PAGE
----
SEA LIFE Aquariums and SEA LIFE Trust wanted to know if visitors shared our interest in expanding our nation’s network of Marine Protected Areas (MPAs).
With this in mind, we initiated in partnership with The Ocean Project a pilot project at two of our sites, Carlsbad and Orlando. We developed an exit survey with a program called iSurvey that allows for offline collection on iPads, and then site staff randomly sampled our guests about their opinions of marine protected areas, as well as their feedback on our being involved in this effort. Guests responded well to the iPads, and we were able to collect a sample large enough to have a high degree of confidence in the results. We looked at the overall results, as well as the results for a subset of guests who participated in a voting activity (I’ll explain in more detail below), and another subset of guests who received additional interpretation.
The overall response on the exit survey was overwhelmingly positive, with yet more evidence for the earlier research findings that visitors to aquariums and zoos truly do expect, trust and appreciate information about how they can help the ocean and its animals.
If anyone is still asking whether or not we as aquariums and zoos “inspire” the public’s interest in addressing environmental issues, look no further than the following chart, which shows that while on site a full two-thirds indicated that they believed their actions could have a great deal of impact on environmental problems. Moreover, we had more than 98%, yes, more than 98% of our guests agreed with the statements that “SEA LIFE Aquariums are a good source of information about ocean conservation” and “Learning how to help conserve the ocean and its animals makes for a better visit to a SEA LIFE Aquarium.” In sum, we have access to the public when they are inspired to act, and they’re telling us that they trust our guidance and appreciate learning how to help – so let’s be bold!
On the particular issue of MPAs, our guests were just as positive, with again strong agreement both for the idea of expanding our nation’s network of protected areas and for the involvement of our aquariums in that effort. So if picking an issue on which to be bold, MPAs certainly seem like a good choice!
And notably this was not a hypothetical question. During his presidency, President Obama already has shown a willingness to support marine protection by significantly expanding the Pacific Remote Islands Marine National Monument in 2014 and then announcing two completely new marine sanctuaries in October 2015 . At the same time, the National Oceanic and Atmospheric Administration (NOAA) has been soliciting nominations for new protected areas. This is why at Sea Life we’ve come to see now as the right time to invite the public into this issue, document their interest, and bring it back to our policy leaders.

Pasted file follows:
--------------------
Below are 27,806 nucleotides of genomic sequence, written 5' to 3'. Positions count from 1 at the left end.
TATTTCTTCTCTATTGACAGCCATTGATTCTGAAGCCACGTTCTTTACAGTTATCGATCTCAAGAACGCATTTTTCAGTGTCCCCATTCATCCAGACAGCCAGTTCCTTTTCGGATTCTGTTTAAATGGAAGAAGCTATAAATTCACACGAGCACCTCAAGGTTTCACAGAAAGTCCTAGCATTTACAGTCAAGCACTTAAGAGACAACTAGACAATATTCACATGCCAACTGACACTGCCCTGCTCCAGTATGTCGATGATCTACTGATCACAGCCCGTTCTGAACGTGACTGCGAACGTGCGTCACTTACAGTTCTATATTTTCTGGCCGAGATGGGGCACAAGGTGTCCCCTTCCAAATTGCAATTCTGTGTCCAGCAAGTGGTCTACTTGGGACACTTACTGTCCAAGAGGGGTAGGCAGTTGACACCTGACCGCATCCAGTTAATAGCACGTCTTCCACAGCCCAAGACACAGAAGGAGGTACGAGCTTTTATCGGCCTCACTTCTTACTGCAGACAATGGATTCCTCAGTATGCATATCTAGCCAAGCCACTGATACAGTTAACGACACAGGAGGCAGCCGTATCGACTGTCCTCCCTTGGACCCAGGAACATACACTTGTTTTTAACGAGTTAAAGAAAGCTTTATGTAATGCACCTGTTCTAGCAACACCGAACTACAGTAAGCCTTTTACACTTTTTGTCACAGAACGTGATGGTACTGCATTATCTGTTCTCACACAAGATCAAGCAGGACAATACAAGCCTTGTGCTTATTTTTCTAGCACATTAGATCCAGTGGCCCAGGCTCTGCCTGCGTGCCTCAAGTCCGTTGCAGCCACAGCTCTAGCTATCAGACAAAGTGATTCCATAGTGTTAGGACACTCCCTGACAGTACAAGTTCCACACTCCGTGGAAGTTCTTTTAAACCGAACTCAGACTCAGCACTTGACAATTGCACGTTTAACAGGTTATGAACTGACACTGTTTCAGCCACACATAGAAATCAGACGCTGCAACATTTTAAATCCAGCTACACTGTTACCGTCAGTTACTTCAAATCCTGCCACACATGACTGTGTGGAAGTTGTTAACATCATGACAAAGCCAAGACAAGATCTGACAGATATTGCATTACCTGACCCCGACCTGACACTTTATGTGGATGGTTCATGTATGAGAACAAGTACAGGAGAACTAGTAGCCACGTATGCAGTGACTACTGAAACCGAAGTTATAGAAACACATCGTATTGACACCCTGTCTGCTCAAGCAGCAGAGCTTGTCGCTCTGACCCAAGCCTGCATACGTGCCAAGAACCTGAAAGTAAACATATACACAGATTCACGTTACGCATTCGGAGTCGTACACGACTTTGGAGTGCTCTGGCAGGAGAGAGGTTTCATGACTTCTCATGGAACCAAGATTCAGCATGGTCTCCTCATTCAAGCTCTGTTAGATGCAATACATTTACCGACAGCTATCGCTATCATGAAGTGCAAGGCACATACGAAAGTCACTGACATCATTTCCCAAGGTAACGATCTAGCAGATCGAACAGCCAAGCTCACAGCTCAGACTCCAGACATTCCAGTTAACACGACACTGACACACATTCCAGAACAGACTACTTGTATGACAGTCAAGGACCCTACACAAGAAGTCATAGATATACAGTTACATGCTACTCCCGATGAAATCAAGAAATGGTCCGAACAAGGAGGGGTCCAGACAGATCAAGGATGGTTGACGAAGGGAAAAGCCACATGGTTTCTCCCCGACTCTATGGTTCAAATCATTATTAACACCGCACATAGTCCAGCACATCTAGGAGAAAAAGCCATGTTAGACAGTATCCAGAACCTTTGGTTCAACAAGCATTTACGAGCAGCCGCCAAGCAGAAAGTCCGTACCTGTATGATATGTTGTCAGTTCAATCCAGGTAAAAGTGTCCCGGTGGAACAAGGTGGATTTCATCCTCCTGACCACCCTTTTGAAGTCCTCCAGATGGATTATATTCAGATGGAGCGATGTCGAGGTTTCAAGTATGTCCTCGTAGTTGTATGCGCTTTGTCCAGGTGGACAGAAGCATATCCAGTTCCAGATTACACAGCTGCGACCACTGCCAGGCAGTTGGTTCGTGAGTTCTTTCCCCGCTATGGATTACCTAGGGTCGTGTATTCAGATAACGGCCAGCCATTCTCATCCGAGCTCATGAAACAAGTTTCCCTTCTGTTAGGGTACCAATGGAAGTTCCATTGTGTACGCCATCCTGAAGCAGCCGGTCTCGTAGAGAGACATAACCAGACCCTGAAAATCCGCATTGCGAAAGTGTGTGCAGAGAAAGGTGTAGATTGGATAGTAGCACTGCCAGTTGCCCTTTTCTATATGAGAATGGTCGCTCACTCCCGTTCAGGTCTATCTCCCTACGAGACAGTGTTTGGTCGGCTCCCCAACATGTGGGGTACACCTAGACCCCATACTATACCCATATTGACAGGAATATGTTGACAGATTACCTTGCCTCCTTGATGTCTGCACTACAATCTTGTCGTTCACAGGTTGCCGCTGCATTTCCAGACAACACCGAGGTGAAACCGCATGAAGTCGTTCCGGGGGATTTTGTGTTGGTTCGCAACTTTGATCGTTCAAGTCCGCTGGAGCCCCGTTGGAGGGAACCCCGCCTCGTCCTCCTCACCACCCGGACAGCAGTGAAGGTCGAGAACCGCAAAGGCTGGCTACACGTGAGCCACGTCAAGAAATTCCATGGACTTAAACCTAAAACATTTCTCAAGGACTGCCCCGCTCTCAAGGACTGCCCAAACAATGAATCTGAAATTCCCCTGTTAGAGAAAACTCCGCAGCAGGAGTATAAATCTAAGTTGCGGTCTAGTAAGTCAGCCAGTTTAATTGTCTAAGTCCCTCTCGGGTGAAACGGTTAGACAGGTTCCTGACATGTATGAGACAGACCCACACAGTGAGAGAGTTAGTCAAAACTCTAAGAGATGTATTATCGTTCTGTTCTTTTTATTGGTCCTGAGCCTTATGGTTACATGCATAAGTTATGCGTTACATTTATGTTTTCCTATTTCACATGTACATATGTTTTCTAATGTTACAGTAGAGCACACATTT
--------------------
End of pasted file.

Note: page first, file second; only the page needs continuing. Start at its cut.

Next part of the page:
In an interesting twist to our pilot we also aimed to test the impact of an activity, and the impact of interpretation on guest response. A subset of guests at both sites participated in a simple voting activity, where they were handed a paper ballot, which gave basic background on the sanctuary nomination process and asked if they supported the idea, yes or no. The voting activity was low cost and easy to implement, and guests liked it. And they certainly liked the idea of expanding the sanctuary system, with a full 94% voting in favor, and based on a related question, primarily out of concern for the animals. Meanwhile, a separate subset of guests at our Carlsbad site received interpretation, talking with one of our educators about MPAs. The interpretation was more resource intensive, taking up a lot of staff time, but again guests liked the interactions. But did either experience impact their response on the exit survey? We didn’t have as much confidence in these findings due to the relatively small sample sizes, but indications were that even though the baseline of ‘visit alone’ was quite high, the response from those who participated in the voting activity or received interpretation was even higher. Moreover, the voting exercise had the benefit of documenting public interest in the issue in a way that could be easily relayed.
What’s next? Based on the promising results of the pilot, and some timely advice from policy experts, we’re revising the approach to focus on a revamped version of the voting activity. Our goal is now to invite as many guests as possible to tell us which of four areas currently under they’d like to see protected as #blueparks. And we’ll also be reaching out online with a presence at http://bluebackyard.org, where, in fact, you should go now to cast your vote!
~This guest post was submitted by Chris Andrews from Sea Life